The pent-up demand for client engagement was on display—both literally and figuratively—as FinovateFall returned to the live stage in New York City Sept. 13-15.
Seventy mostly early stage companies showcased their latest financial technology in seven-minute live demos—roughly double the number delivered at Finovate’s virtual events over the past 18 months (you’ll find a listing of the audience-selected Best of Show winners here).
As always, I focus closely on overarching themes poised to shape the fintech dialogue. Here are some of my key takeaways:
The demo roster covered a broad array of product categories, continuing a recent trend and illustrating the vibrant nature of our current fintech ecosystem. Two recurring themes did emerge, however.
Solutions designed to serve the small and midsize business (SMB) market–widely acknowledged to be a prime financial institution (FI) opportunity and one in need of enhanced tools–received the most coverage.
The other big trend was data, primarily in the service of customer engagement. There’s little question that data has established itself as “the new oil” for FIs, both as a lubricant for efficient operations and because of its high value and precious nature.
Presenters’ emphasis remained firmly on market growth over cost reduction–another healthy sign. As one example, voice solutions continue to be top of mind, ranking behind only SMB and data among the most frequently demoed categories.
Although the opportunity to generate contact center efficiencies was clearly communicated, these companies’ message focused squarely on the potential to improve customers’ omnichannel experience.
I heard more callouts to credit unions as desired partners than at any past Finovate. Speaking offline to a few presenting firms, their rationale was quite clear: credit unions offer faster sales cycles with more ready access to decision makers and less procurement bureaucracy.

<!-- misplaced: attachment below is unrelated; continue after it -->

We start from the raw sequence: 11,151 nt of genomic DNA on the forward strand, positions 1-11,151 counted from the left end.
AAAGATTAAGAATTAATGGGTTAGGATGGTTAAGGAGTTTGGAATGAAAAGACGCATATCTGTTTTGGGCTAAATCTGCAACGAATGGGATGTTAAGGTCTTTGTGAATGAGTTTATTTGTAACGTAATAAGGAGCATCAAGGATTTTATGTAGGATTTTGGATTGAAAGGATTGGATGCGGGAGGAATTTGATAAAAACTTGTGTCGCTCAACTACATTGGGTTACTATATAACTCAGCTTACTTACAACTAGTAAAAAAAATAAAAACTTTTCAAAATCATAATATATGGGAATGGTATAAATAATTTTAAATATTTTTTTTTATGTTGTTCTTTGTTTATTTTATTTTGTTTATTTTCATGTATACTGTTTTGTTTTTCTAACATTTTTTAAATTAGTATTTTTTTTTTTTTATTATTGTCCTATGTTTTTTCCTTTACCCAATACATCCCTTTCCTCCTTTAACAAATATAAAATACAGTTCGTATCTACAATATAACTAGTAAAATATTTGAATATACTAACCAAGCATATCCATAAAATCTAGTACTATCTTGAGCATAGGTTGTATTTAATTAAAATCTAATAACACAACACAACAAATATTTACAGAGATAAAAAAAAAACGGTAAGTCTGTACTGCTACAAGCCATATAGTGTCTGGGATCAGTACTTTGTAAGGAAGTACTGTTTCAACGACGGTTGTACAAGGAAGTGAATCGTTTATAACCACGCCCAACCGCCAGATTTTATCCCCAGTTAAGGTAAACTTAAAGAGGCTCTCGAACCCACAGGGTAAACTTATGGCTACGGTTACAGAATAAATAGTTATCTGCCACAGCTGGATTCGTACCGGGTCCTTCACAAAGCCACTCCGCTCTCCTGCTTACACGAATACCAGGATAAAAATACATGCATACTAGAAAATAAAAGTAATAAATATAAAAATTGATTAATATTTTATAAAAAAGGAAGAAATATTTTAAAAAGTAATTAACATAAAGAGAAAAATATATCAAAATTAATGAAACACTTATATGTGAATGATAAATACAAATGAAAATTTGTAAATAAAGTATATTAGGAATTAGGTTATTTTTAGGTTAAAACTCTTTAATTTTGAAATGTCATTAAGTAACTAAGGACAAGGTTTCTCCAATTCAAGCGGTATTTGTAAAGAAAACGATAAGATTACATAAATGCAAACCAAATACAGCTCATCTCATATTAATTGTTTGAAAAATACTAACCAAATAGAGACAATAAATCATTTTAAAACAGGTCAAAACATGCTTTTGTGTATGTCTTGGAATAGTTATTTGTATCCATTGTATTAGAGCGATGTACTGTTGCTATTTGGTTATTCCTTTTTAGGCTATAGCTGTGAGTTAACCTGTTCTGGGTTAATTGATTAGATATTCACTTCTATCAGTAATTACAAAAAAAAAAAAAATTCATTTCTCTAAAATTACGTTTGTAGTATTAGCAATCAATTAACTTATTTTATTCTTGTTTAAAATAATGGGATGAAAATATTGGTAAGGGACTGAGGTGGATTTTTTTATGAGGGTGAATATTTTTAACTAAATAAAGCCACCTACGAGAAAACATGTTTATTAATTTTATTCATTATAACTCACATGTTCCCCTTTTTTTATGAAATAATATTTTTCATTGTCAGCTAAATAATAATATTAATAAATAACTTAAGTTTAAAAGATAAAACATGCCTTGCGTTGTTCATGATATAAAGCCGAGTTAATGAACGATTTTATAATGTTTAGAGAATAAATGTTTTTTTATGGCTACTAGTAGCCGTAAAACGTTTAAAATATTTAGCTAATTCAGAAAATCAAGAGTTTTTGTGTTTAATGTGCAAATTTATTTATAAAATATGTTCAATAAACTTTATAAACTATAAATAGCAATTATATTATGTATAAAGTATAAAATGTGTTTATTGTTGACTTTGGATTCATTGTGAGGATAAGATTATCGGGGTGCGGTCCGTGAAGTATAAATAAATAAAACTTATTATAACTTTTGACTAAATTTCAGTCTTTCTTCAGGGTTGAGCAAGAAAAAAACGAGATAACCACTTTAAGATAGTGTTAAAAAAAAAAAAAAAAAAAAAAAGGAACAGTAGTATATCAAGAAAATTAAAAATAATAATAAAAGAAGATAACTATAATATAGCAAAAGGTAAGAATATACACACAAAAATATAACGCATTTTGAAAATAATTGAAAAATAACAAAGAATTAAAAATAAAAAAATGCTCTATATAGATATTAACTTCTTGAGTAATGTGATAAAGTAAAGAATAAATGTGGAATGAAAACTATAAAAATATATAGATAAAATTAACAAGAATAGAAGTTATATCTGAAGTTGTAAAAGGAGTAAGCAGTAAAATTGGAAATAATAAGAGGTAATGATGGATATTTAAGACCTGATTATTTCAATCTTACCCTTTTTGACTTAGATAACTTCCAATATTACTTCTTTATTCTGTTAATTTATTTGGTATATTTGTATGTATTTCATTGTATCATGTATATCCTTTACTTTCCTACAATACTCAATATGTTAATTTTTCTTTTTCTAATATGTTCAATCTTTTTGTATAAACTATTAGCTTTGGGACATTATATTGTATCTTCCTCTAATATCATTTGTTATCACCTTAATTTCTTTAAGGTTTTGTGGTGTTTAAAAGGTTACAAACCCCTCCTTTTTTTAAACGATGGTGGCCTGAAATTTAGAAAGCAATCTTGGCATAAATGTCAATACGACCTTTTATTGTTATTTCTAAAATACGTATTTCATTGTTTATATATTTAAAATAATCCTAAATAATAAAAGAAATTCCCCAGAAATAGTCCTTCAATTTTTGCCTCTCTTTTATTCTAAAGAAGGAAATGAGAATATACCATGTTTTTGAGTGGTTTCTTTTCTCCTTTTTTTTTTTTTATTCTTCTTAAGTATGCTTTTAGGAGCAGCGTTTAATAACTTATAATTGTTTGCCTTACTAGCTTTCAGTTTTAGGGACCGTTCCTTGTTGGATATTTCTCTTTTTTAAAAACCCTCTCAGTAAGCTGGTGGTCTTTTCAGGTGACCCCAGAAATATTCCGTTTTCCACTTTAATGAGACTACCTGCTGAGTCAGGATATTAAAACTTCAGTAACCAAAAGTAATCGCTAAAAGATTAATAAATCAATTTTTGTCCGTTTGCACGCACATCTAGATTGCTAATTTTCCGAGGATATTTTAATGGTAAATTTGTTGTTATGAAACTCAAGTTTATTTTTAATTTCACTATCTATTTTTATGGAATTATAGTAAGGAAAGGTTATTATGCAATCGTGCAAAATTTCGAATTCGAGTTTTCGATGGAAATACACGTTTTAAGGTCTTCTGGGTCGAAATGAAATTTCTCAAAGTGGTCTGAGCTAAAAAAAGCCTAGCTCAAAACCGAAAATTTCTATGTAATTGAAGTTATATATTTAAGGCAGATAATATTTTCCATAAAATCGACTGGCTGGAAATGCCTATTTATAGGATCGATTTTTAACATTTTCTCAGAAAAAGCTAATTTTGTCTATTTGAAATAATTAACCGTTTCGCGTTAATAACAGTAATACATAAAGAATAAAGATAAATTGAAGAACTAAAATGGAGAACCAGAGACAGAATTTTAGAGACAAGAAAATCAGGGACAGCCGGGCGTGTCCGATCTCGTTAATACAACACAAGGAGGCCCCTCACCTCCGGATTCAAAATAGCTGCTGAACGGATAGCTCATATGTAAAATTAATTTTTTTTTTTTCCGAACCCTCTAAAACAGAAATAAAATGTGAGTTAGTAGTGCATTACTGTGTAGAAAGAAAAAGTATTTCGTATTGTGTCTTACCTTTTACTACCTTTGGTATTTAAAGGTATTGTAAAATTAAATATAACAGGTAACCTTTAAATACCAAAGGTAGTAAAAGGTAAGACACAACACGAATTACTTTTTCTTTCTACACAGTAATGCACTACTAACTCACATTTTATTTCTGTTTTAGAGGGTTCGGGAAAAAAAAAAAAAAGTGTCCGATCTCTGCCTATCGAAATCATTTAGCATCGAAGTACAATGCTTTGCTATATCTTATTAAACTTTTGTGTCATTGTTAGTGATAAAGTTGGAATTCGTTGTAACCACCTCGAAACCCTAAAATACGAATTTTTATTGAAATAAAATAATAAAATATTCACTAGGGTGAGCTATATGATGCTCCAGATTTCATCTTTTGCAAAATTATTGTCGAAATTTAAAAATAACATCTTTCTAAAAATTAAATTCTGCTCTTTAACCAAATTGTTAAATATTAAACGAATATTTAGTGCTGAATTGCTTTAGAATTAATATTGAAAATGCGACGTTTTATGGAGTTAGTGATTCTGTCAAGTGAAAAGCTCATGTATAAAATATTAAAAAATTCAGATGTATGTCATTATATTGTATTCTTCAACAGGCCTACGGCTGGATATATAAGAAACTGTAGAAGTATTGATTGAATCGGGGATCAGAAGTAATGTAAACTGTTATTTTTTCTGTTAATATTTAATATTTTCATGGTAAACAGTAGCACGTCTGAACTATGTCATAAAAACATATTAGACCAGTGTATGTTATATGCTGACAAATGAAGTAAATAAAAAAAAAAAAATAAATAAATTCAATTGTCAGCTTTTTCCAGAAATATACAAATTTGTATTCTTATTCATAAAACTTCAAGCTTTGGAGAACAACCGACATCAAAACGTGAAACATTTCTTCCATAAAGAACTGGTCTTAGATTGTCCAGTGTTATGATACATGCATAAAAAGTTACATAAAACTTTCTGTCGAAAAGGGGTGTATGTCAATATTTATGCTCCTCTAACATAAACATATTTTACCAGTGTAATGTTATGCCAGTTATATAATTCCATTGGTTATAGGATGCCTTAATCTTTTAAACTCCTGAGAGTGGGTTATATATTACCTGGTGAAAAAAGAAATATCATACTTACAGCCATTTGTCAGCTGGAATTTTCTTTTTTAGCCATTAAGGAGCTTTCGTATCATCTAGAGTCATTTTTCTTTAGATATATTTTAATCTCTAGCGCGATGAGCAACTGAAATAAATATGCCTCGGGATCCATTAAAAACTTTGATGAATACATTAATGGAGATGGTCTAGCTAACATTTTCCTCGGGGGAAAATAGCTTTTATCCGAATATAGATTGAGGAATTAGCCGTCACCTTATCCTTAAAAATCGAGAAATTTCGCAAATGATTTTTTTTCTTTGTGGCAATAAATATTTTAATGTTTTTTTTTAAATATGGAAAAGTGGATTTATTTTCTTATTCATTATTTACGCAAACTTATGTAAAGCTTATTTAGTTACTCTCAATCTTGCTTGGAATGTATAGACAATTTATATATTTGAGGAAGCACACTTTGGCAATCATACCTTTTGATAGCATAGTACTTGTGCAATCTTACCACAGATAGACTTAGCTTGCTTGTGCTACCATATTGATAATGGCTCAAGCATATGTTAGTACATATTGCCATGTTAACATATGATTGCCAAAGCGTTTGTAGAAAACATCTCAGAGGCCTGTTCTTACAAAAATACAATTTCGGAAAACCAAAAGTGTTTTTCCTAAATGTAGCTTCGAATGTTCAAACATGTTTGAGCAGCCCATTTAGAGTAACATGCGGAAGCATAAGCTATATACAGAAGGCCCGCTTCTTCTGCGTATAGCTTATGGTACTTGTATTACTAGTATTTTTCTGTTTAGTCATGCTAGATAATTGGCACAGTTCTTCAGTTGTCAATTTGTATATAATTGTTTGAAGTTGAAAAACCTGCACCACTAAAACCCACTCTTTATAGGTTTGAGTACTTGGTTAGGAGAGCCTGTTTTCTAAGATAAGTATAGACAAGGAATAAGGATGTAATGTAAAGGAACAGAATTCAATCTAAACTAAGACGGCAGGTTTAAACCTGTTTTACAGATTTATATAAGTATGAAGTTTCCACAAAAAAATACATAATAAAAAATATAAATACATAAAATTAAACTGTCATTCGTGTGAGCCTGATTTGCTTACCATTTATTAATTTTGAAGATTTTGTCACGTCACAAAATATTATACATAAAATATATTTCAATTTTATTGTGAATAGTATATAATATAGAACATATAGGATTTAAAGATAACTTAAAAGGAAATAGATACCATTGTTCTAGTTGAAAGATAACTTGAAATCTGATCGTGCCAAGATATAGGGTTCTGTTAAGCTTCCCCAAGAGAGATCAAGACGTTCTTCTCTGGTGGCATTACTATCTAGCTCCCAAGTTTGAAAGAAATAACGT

In the past, a perceived tradeoff was the shortage of credit unions’ implementation bandwidth. Several fintechs have alleviated this concern, however, by designing more “plug and play” solutions that reduce the required onboarding effort.
In another happy continuation of recent trends, I cannot recall a single “banks are dinosaurs” tone emanating from the stage over three days. Collaboration and partnership between fintechs and FIs are clearly the order of the day.
Credit union and bank leaders may still wish to keep an eye on their lunch, but at least no fintechs are professing their intent to steal it any longer.
On the other hand, neobanks may prove to be the new source of direct competition. As we discussed in a recent post, this newly invigorated category of digital startups has swiped a page from the credit union playbook, targeting value propositions to niche segments with a “common bond.”
Listen to a CUNA News Podcast with Micheal Herman, president of AdvantEdge Digital.
In a keynote presentation, PayPal Ventures’ Peggy Mangot reinforced the point that most of these neobanks focus on owning the customer experience, partnering with an FDIC-insured institution for back-office infrastructure and compliance needs.
Mangot advises watching which monetization levers these startups choose to deploy. She believes consumers will pay a monthly subscription fee for demonstrated value, and considers whether these players will need to rely on product cross-selling to achieve profitability.
Finally, it’s worth noting the elephant that wasn’t in the room. Although data transfer network Plaid was nowhere to be found on the Finovate agenda, I lost count of the number of times its name was invoked by presenters--usually in the context of its background role as an enabling technology and the extent to which APIs and data flow are fundamental to so many of these solutions.
It’s a stark reminder of the “data is the new oil” message noted earlier and an indicator of how that potentially shifts the power dynamics across the ecosystem.
With the fall conference season now kicking into gear, it’ll be interesting to see how this conversation evolves as more credit unions and fintechs add their voices, whether virtually or on site.
GLEN SARVADY is managing principal at 154 Advisors.